Brazil continues to be the world’s deadliest country for trans people, a new dossier published on Wednesday shows.
The report, produced by the National Association of Travestis and Trans People (Antra), revealed reports of 124 cases of murder of trans people in 2019. Mexico, the world’s second deadliest country for the trans community, reported half that number of murders of trans people in the same year.
The Antra is a nationwide network established in 2000 in which 127 organizations carry out actions to promote citizenship for trans people and travestis, a typically South American gender identity describing people assigned male at birth who take on a feminine gender role and gender expression.
Most cases, according to the organization, are reported in Brazil’s northeast, where 45 trans people were murdered last year. But São Paulo, in the southeast, recorded the highest homicide rate by state: 21 murders. Ceará, in the northeast, is the second deadliest state for this community, with 11 reported cases.
Another alarming information revealed by the survey exposes how serious the violence against Brazilian trans people is: 80 percent of the victims showed signs of torture.
The police identified suspects in only 8 percent of the cases.
Bruna Benevides, a secretary for political affairs with the Andra and author of the dossier, points out how important the survey is. This is the third issue of the report.
“LGBTphobia, and especially transphobia, is structural and structured into our society,” Benevides underscores. “So this work is showing people in general that trans people are extremely vulnerable and marginalized, and that focused and urgent actions are necessary to stop this violence and make sure we are able to progress. So that we can be fully included in society, have our autonomy and gender identity completely respected.”
The number of murders reported in 2019 was smaller than in the previous two years. There were 179 reported cases in 2017 and 163 in 2018. Benevides explains that, while the numbers may be decreasing, that does not mean that violent crimes against trans people are dropping. Between Jan. 1 and 24, 2020, for example, the number of reported homicides surged 180 percent over the previous year.
“Does any trans person feel safe in Brazil? When we go out, we don’t know if we are coming back home alive. We don’t know if we will be allowed to access public services or places. Especially right now, when the way society has been reacting to our accomplishments is getting worse, with a very ‘anti-trans’ and ‘anti-gender’ rhetoric and agenda that has been implemented in the government.”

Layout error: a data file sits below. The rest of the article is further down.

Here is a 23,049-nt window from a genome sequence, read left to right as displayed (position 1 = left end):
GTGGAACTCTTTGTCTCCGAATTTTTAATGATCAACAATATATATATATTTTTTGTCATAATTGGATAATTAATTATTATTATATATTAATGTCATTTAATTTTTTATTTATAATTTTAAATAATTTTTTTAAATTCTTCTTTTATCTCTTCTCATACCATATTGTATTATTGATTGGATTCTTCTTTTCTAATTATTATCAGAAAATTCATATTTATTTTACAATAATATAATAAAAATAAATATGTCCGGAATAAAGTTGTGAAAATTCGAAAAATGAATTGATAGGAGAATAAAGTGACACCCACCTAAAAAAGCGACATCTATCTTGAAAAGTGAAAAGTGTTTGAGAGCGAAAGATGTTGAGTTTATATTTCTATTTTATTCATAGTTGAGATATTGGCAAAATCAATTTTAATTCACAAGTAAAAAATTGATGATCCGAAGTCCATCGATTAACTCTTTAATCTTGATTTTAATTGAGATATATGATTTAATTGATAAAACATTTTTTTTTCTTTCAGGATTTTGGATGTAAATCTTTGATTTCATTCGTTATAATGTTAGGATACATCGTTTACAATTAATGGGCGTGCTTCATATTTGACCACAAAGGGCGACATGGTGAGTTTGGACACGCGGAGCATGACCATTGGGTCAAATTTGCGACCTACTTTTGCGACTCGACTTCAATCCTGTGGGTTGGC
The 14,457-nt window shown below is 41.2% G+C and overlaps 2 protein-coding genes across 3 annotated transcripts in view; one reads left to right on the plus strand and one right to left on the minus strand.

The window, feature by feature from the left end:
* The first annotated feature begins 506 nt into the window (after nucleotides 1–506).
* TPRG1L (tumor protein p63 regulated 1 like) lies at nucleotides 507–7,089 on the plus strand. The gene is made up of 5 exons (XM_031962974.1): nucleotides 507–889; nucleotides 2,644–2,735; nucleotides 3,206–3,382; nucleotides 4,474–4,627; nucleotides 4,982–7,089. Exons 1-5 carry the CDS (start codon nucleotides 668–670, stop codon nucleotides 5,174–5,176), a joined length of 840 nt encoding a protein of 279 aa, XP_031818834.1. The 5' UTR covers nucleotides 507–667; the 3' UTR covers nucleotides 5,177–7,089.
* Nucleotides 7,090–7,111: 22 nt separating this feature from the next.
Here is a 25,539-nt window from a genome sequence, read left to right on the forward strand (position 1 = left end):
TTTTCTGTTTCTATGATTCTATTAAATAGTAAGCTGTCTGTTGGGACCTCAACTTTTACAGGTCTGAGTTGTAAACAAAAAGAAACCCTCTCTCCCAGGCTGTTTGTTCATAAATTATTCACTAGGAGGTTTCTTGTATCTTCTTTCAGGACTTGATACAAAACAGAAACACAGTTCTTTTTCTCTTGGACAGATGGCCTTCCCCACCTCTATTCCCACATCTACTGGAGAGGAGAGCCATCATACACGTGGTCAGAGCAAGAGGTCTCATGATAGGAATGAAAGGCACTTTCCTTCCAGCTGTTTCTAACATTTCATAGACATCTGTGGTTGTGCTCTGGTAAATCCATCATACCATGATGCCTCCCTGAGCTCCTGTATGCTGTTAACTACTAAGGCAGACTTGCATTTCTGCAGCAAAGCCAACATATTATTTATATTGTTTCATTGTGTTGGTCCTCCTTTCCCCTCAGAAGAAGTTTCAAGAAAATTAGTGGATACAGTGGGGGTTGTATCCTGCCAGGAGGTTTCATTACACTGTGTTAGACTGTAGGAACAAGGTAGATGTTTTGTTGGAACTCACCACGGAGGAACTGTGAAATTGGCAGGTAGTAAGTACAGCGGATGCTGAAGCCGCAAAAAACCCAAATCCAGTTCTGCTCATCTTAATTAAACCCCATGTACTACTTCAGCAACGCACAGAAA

Data disclosed by the organization Gênero e Número show that, last year, the number of reported cases of assault against trans people skyrocketed by 800 percent. Eleven trans people are reportedly assaulted every day in Brazil.
The dossier published this week also revealed details about the victims of transphobia in 2019 in Brazil: 80 percent were black and 97.7 percent were trans women.
The Antra pointed out that a trans person is more likely to be assassinated when they are 15 to 45 years old.
The organization’s spokesperson underscores that the survey shows how the Brazilian government neglects the problem. “The country is consistently ranked first in the number of [reported] murders against trans people and nothing has been done. Nothing. Not even surveying these numbers -- it’s civil society who does that. Trans people face a specific kind of violence, due to gender discrimination and the very fact of being trans, and that requires specific ways to fight it.”
As trans people are subjected to social and financial vulnerability, and the lack of access to formal jobs, 90 percent of Brazilian trans women work in the sex work industry, where they face many different forms of violence every day. More than half the reported homicides of trans people in 2019 took place on the streets.
As the Brazilian State lacks the appropriate tools to monitor homicide rates affecting trans people, the Antra points out that the under-reporting of crimes is a big issue. The dossier produced by the organization, for example, gathers information published by news outlets from all over the country.
“Under-reporting leads to lack of data and hides the real numbers. It’s a problem as big as violence itself, because it’s institutional violence, which does not acknowledge LGBTIphobia for its causes, and also overlooks its consequences,” Benevides argues.
The author of the dossier is also concerned that transfemicide -- the systematic killing of travestis and trans women -- could become an even bigger problem in the Jair Bolsonaro administration.
“When Bolsonaro says that minorities must bow down to the majority, that comes back as hateful reactions against us. That’s directly encouraging acts of violence,” she says, mentioning a statement made by the then presidential candidate during the 2018 elections.
Some cases included in the Antra report were actually of travestis who were murdered while their killers shouted “Bolsonaro.” Similar cases were also reported during the 2018 presidential race, when politically-motivated crimes surged.
Edited by: Vivian Fernandes